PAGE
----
Making golden memories
Although they had made waves at the 1994 FIFA World Cup, which was also in the USA, little was expected of the west Africans, who were drawn into a tough group in the 16-team tournament, with favourites Brazil among their opponents. Victories against Japan and Hungary were enough to send the team into the knockout rounds despite a 1-0 defeat to A Selecao. In the quarter-final, the Nigerians impressively defeated Mexico 2-0 with goals from Jay-Jay Okocha and Celestine Babayaro to set up a rematch with mighty Brazil in the last four. It was a game that will live long in the memory.
With 12 minutes remaining, Brazil were leading 3-1 and inching closer to a first gold medal that today is still missing from their impressive haul of football titles. Victor Ikpeba pulled one back in the 78th minute before Nwankwo Kanu scored a dramatic last-gasp equaliser. Four minutes into extra time the lanky striker made it three goals in a quarter-hour with a golden goal. “Going into the tournament we had the self-belief that if we applied ourselves well we could do something great for ourselves and the country," said Amuneke. "Don’t forget we had some players who featured for the senior national team at the 1994 World Cup. But beating Brazil boosted our confidence because it was a dramatic match. We were almost out, but we fought and pulled it off.”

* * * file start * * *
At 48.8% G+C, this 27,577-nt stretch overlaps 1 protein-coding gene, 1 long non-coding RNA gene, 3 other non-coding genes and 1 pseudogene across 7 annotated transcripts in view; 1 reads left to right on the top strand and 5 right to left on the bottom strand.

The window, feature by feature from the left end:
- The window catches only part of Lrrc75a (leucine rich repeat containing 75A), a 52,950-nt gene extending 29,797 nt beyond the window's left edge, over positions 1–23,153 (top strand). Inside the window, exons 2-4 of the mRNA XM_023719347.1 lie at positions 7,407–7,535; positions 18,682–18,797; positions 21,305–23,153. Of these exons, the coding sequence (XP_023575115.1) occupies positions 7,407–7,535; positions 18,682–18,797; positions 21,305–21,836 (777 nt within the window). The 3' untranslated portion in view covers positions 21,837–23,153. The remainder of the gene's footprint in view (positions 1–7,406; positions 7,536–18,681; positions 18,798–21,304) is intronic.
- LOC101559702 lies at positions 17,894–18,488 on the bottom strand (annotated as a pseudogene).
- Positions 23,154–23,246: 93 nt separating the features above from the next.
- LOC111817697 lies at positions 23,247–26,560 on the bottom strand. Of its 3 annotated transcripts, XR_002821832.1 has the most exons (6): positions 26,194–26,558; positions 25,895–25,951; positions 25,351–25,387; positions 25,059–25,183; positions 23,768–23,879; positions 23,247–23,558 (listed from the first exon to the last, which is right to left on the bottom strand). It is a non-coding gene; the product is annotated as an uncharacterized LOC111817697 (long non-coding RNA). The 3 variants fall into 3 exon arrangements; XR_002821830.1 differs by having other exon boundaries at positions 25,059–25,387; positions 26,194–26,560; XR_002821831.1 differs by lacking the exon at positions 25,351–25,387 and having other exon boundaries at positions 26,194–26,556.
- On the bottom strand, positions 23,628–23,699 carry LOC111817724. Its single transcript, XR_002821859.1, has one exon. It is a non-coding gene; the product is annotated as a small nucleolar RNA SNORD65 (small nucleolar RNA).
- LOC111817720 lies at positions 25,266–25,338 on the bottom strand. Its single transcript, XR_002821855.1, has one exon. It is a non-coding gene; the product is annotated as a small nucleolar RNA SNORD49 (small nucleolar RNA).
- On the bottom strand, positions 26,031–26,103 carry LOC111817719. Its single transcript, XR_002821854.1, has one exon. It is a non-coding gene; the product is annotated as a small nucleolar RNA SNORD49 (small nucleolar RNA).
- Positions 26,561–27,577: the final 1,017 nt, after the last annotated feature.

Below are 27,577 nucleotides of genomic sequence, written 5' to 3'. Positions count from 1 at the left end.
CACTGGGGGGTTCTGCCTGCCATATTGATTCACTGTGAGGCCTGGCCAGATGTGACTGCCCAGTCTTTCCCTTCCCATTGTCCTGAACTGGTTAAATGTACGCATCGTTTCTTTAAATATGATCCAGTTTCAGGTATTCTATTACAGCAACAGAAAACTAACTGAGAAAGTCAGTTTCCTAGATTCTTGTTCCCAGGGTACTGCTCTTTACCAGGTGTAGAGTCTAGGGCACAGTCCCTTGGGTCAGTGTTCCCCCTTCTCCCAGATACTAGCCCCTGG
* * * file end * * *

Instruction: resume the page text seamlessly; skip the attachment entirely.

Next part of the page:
Amuneke, who had already earned his place in Nigerian footballing folklore by scoring both goals in the Super Eagles' 2-1 victory against Zambia in the 1994 CAF Africa Cup of Nations final, was benched for the gold medal match despite having started in all games leading up to the final. However, he was to make a huge impact, entering the contest in the latter stages and scoring another dramatic last-minute winner. “Two days before the final, our coach, Jo Bonfrere, told me that some people were complaining that I was not playing at my best for the team. But in the match, he told me to stay warmed up and, as fate would have it, I scored the winning goal. So I was happy that when I came on, I contributed my own part to the team.”
Expectations and differences
Despite a career limited by injuries, Amuneke has remained a leader in Nigerian football and currently coaches the country's U-17 side. He is confident that the Dream Team VI can do well in Rio. “We have to be realistic about our chances too. It is not going to be an easy task, but the coach (Samson Siasia) is experienced. He was in charge when Nigeria won the silver medal in 2008 and also led the team to second at the FIFA Under-20 World Cup in 2005.”
He does see some key differences between the Class of 96 and the current team. “We had a very experienced team in 1996 with a lot of talented players most of whom had also played at the FIFA World Cup in 1994. I’m not saying that the players we have now are not talented, but I think winning tournaments these days is not only about talent. It is about how the players can adapt to the changes and demands of the games along the way.”
Amuneke, who says that his gold medal was stolen from his house in Lagos a few years ago, remains confident though, saying: “There is nothing to say Nigeria cannot repeat the feat of 1996. It was a beautiful thing that we laid the foundation and others have followed our path, and I think our current team can repeat that success.”